This character has a dramatically different energy than many of the characters you've played before. Was part of the appeal of playing this character that difference, or was it anything conscious?
Well, it wasn't at first, because I said yes before I really knew who Charlene was. I'd met with David O. Russell and wanted to work with him, and we'd had a bunch of like false starts working together, and with Mark as well. I met with Christian when they tested Batmans -– I was like the reader, so it was just a great opportunity to go and work with these great people. And then I was able to read the rest of the script, because he was only able to present me with 20 pages, because they had been working on Charlene. He was going to beef her up a little bit. And I was like, oh my God –- I get to play this bad ass who stands up for her man! I was really excited, and David knew where he wanted her to sit, like physically; he saw her as being grounded and being very still, and being someone who could spring at any moment, like you weren't sure what she was thinking at any given moment. That was fun to play.
Do you have to be careful as an actress with your choices? The character type you play in films like 'Enchanted' is so singular that it's hard to imagine another actress playing that role, but it seems like you run the risk of becoming typecast because of your success.
Well, I think people like to put people in boxes. It makes it easier for you, and then you understand that person –- or you think you do. I haven't thought about it. I like to do a variety of things, and I felt like I have done a variety of things that have sort of gotten more attention or been more commercially successful that have all had people been like, oh, there's so much light [in that character], but really I don't see how Julie Powell of 'Julie and Julia' is anything like Gisele from 'Enchanted' (laughs).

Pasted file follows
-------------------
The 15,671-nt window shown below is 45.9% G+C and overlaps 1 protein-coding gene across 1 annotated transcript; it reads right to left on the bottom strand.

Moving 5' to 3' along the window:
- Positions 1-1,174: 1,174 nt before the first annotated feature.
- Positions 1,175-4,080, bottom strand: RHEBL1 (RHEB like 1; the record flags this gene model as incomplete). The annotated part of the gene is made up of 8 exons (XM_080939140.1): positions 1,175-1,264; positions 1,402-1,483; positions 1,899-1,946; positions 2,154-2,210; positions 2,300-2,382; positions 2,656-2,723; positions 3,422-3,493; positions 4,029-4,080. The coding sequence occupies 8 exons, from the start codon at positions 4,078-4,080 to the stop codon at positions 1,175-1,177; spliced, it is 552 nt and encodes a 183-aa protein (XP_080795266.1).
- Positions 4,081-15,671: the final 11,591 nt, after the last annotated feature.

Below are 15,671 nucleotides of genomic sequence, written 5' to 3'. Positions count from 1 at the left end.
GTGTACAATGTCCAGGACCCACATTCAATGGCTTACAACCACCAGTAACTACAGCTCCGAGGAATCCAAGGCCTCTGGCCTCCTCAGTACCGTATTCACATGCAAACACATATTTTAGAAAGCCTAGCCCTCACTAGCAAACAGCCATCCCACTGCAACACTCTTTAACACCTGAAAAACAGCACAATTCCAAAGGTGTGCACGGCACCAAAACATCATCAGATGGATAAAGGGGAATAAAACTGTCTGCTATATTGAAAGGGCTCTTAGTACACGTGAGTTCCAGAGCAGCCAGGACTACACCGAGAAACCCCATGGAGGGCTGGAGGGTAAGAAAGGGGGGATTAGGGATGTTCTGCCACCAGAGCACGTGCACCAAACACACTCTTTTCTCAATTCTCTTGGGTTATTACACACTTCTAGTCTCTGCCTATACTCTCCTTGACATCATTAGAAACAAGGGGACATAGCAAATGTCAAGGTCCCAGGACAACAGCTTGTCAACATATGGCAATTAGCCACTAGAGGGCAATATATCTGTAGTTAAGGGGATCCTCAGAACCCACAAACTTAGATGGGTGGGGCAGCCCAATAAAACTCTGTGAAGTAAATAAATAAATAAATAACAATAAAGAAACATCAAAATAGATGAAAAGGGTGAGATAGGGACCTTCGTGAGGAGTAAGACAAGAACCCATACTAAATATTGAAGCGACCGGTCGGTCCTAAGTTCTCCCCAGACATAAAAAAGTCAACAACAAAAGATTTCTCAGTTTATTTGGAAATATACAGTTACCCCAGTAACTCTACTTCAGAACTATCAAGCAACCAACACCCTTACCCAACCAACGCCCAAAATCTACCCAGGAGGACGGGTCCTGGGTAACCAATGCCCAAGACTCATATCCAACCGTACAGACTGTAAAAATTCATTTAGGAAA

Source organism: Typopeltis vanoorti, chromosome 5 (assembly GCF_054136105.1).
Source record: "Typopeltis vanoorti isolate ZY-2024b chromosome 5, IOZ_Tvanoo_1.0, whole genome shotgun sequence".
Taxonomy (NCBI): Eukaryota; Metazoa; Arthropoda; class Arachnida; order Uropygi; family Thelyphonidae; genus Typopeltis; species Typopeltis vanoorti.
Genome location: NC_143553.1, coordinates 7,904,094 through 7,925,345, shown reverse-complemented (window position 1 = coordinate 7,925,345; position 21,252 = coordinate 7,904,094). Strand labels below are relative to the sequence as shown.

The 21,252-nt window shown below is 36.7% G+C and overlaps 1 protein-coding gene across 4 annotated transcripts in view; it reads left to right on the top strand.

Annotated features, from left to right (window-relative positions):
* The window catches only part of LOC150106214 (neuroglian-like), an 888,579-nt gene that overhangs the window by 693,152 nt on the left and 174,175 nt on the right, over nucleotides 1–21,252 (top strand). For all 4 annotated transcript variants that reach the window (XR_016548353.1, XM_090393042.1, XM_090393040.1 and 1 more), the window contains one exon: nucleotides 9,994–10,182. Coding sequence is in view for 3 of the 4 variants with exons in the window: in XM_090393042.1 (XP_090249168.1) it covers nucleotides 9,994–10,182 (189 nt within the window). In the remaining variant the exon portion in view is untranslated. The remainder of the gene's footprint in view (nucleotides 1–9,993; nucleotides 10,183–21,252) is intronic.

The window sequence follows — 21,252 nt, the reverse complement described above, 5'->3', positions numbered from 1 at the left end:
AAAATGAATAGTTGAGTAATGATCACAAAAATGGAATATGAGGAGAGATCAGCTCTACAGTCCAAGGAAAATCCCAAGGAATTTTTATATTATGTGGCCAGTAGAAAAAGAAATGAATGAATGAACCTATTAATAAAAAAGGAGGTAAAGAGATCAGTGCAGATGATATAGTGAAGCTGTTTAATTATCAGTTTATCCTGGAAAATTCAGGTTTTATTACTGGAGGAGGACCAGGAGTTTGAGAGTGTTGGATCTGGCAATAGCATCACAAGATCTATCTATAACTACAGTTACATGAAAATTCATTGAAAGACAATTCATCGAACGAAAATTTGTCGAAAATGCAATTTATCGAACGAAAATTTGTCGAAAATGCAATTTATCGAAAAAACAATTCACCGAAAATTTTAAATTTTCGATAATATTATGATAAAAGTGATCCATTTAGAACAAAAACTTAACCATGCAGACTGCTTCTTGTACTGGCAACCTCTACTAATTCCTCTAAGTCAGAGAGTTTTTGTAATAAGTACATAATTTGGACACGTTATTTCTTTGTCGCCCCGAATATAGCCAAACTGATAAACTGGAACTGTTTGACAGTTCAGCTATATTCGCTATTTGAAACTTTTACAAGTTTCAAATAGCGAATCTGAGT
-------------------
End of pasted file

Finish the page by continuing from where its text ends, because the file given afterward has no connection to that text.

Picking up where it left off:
But I have in the past played very energetic characters, and I can see how they're similar, but to me, I guess maybe I usually see how things are different, and that's why I'm attracted to them. I don't think anyone's going to confuse Charlene with 'Enchanted,' but it's not something I do intentionally. I feel like if I'm doing something to try and prove something to anybody, I'm going to fail. I've got to do it because I love it and it speaks to me, and if I can't find that in a tough role, I'm not going to do it. I was offered other tough roles, but I thought that she had such heart and I really understood where David was going with her – and that he wanted her to have that vulnerability underneath all of that toughness. It's just a very interesting role for me.